unique and interesting and at times confusing and despairing.

The older I grow the more I realize
how meaningful it has been for me to have
a Story to help me comprehend
all of the above human experiences
so that when these things occur in my life
I will know something about them
and have words and image to express
the exile or lament or awe
that I am living.

During Holy Week
the Story is about
Jesus’ last days with his friends and followers.
If you know this story you know that it’s not an easy-story-week
because
it’s hard to accompany someone through their last days.

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If given the choice, I think that most of us would choose
celebration over lament
joy over despair
companionship over isolation
fidelity over betrayal
knowing over uncertainty
and yet
life
gives us both and all.

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In reading the Holy Week Story,
in watching it depicted in ritual and tableau,
in singing the emotions, and
in sitting in silence to ponder the meaning
we grow in our understanding
of life
and death
and the Great Mystery of Everlasting
and so
Story
helps us to comprehend the depth and mystery of our
humanity.

*** ***** *

If you are a follower of the Christian Way
I wish for you
a Holy Week filled with
life-expanding reflection.

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the wisdom of the aged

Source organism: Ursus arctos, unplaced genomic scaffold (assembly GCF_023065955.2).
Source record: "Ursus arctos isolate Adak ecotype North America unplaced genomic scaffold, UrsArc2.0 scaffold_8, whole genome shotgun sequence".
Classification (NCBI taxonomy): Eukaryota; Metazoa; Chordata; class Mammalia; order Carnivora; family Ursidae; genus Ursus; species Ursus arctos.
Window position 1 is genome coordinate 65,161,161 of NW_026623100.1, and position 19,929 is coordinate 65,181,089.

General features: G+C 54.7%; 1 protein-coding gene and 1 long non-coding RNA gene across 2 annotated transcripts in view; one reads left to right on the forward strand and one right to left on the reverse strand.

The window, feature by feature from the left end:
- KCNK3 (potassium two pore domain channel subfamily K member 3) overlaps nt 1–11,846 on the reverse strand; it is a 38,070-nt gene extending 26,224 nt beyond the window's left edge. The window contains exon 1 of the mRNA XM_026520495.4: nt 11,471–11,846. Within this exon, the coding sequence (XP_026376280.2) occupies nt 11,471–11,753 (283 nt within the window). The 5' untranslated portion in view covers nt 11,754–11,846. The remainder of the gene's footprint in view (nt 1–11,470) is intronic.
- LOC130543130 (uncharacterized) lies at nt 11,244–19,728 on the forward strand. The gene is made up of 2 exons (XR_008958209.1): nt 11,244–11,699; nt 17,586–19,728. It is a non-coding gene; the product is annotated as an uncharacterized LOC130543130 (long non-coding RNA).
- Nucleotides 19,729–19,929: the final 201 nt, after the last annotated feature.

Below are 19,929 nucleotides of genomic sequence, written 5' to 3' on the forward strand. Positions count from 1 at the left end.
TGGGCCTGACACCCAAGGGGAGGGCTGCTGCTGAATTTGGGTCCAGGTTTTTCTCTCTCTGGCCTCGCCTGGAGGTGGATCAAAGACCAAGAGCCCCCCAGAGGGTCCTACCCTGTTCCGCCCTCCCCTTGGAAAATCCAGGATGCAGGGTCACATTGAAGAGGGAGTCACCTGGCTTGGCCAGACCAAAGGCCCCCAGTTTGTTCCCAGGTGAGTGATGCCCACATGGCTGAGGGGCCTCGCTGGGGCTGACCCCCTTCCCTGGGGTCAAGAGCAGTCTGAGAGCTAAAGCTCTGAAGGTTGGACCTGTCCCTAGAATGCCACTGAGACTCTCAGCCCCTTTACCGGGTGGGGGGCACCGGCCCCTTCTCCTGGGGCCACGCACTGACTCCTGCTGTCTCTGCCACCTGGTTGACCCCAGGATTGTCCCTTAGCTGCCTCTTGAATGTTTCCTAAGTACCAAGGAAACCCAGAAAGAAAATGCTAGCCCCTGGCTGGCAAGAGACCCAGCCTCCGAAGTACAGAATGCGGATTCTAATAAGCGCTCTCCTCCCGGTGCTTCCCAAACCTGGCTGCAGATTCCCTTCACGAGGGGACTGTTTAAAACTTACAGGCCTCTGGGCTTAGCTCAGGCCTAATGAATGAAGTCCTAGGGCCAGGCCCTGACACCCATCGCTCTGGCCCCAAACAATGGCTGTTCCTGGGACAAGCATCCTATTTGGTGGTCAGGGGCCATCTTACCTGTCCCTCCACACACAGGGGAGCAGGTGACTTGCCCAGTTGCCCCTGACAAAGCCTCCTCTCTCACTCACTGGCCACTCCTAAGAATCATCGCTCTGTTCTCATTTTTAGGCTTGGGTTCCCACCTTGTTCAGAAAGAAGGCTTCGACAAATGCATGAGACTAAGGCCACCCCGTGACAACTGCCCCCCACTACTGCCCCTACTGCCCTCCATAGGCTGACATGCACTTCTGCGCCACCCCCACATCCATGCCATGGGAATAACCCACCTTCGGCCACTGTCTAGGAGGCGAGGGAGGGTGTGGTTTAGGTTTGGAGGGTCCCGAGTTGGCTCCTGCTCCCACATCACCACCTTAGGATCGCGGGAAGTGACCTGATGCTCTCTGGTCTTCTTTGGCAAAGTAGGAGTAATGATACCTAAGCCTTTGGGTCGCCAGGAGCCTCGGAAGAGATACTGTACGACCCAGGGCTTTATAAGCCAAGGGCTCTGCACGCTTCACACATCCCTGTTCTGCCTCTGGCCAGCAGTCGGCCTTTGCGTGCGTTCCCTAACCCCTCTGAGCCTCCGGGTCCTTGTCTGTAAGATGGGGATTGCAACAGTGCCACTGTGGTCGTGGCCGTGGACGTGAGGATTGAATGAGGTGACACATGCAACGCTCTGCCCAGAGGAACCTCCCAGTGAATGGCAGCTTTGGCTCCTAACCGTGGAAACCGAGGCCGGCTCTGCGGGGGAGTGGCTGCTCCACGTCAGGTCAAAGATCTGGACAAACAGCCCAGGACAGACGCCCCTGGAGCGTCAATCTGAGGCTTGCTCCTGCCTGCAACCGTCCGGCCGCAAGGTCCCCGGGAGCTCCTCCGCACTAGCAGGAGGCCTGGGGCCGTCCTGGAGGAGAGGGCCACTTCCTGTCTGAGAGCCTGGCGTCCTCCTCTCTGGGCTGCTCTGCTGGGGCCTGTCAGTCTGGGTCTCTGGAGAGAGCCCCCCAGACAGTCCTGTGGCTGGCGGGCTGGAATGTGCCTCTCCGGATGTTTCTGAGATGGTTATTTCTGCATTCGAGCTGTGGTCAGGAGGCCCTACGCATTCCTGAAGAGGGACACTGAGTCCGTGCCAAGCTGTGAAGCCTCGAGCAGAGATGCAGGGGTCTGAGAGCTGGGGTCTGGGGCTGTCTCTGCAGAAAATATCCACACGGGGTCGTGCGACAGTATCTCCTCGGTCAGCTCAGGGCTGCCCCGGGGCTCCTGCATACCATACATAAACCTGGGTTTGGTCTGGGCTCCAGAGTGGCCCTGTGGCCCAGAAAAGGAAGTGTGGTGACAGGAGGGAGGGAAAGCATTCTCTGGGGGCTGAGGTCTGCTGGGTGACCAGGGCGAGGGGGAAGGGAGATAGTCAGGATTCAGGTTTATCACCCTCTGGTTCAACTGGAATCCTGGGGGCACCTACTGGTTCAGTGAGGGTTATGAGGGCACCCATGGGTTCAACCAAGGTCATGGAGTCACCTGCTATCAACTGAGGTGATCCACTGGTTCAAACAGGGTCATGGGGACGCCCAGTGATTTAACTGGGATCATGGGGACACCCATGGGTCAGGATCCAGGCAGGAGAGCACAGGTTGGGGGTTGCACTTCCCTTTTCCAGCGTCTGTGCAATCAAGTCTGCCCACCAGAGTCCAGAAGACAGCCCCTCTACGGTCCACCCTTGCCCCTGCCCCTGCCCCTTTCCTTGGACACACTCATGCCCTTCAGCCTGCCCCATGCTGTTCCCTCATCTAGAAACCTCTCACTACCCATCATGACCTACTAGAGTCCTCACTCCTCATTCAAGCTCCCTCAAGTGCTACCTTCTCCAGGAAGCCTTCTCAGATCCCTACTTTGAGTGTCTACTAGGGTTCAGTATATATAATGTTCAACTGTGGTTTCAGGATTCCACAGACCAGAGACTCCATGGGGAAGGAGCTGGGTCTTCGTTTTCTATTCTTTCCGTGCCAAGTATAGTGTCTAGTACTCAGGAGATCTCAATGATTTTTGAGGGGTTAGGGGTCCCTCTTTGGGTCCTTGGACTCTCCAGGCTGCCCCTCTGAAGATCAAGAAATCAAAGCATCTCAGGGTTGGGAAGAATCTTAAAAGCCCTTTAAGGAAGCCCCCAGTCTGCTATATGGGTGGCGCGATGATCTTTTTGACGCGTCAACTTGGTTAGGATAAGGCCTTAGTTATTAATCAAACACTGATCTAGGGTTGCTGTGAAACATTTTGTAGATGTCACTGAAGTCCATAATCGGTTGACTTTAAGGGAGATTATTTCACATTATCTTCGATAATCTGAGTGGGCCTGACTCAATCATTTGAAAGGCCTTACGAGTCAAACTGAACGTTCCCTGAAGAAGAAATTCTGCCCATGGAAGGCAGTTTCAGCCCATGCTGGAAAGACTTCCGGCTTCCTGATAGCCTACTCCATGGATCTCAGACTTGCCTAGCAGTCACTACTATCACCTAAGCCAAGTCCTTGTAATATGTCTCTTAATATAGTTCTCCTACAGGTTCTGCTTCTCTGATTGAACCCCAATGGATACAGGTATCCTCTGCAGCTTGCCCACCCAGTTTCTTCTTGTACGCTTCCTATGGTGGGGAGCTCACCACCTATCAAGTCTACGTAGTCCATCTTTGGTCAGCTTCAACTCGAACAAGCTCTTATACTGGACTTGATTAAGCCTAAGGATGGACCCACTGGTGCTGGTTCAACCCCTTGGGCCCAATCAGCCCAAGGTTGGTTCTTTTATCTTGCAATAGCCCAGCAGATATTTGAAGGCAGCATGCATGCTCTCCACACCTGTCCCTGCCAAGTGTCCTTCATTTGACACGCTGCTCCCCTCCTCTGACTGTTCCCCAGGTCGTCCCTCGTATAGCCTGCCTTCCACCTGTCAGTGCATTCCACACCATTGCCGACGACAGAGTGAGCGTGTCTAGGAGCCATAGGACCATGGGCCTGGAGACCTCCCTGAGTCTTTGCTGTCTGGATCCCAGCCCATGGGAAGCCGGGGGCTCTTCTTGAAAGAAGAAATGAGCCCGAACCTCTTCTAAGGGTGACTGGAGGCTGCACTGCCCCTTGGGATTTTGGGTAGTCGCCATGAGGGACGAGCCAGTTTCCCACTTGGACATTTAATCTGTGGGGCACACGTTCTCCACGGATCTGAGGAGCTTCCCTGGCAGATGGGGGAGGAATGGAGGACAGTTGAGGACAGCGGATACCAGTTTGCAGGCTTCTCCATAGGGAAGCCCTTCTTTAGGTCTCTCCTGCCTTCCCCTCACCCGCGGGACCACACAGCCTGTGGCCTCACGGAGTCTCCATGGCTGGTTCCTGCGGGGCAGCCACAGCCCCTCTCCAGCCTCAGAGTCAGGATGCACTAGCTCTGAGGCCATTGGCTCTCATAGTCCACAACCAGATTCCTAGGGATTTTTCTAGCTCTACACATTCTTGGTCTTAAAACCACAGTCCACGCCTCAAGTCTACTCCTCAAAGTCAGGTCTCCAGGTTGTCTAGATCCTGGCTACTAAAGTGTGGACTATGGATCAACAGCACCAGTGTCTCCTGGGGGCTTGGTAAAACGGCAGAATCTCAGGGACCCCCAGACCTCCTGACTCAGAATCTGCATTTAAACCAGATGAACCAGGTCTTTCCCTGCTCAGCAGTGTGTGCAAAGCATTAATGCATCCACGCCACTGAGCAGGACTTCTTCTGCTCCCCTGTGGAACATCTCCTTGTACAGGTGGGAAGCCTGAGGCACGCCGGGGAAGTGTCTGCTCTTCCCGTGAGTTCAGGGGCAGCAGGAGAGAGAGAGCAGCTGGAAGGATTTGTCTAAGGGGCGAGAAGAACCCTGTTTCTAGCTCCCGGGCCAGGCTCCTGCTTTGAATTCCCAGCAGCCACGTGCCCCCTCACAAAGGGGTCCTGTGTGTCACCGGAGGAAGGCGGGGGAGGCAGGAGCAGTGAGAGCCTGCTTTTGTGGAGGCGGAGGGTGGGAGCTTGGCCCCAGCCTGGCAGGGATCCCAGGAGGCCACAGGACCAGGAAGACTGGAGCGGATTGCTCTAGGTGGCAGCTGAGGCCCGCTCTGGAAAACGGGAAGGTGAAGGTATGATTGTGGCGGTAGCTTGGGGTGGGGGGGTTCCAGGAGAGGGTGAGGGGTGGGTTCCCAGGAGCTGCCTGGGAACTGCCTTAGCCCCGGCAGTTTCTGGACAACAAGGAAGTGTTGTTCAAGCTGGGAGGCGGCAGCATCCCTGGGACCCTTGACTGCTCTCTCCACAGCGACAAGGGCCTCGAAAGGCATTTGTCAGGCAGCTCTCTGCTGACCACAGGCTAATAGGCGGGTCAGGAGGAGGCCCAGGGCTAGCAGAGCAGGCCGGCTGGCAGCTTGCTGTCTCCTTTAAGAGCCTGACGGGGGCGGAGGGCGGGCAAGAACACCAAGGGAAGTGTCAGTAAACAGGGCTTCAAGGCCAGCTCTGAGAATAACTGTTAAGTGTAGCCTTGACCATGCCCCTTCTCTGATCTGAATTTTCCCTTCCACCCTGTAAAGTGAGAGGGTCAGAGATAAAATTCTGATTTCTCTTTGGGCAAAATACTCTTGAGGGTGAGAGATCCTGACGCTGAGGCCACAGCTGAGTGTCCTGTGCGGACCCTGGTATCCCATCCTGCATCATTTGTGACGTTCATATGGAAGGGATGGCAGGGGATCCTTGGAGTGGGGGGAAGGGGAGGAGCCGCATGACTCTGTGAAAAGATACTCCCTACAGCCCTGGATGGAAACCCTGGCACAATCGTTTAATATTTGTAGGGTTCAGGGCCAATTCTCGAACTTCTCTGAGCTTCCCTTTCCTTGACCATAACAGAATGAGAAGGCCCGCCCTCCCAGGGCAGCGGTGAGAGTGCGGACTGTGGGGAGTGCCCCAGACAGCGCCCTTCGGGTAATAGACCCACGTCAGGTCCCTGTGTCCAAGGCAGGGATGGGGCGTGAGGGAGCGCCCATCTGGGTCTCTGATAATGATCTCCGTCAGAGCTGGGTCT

In our society, we have shows that select idols:
‘Canadian Idol’ and the various ‘country-name’s got talent’ shows.
These lift up individuals for their amazing gifts and so they
shine in the spotlight
for a time.

I wonder
who are your idols … your heros, the ones you most admire?

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Throughout my ministry, I have been fortunate to know some extraordinary
elderly folk.
They would never ever think of themselves as extraordinary
let alone as anyone’s
idol.
Such is the humility of those I have known
but knowing them
has caused me to
ponder

how is it that some people grow into their advanced age with such
amazing grace?

artistic-portrait-friendly-senior-old-man-1299155296b77ee72750cac48aeef09d85cde4af--centenarian-aging-gracefullyLast weekend I attended a meeting of my Presbytery, the regional division of my church.

I have been gathering with this representation of folk for twenty years
and so
I have developed friendships.
Over the weekend I spent time in conversation with
a senior man
a retired minister
who is likely 85ish.

I have long admired him but this past weekend I really wondered
how it is that some people manage to grow old with such
grace.

This man has experienced all of the ups and downs of life.
He has ministered to the sorrows of many people and
he has had sorrows of his own.

He has taken stock of his life.
A few years ago he made an apology to our Presbytery for his wrong thinking about
LGBT
and he asked forgiveness for the hurtful things he had once said.
We were moved to tears by his honest admissions.
He has also revisioned his theology
updating it for this new era
and
he spoke to us about ‘way back when’ he thought that being a minister was to
save souls for heaven
and then a crisis of faith happened when he realized that there was
so much more to Christian Faith
and to
‘thy will be done ON EARTH’.

This man has asked for forgiveness; he has re-thought his beliefs;
he has been transformed into a new way of living
and this weekend
he spoke of
hope.

He is reading the most recent release theological books and he is
inspired
and therefore
inspiring.
He is not stuck in the past nor in a fixed mindset.
He is open
and
he makes me ponder my own aging.

Will I be able to do a life review and seek forgiveness for where I have erred?
Will I be able to set aside worn out ideas
to embrace
new insights?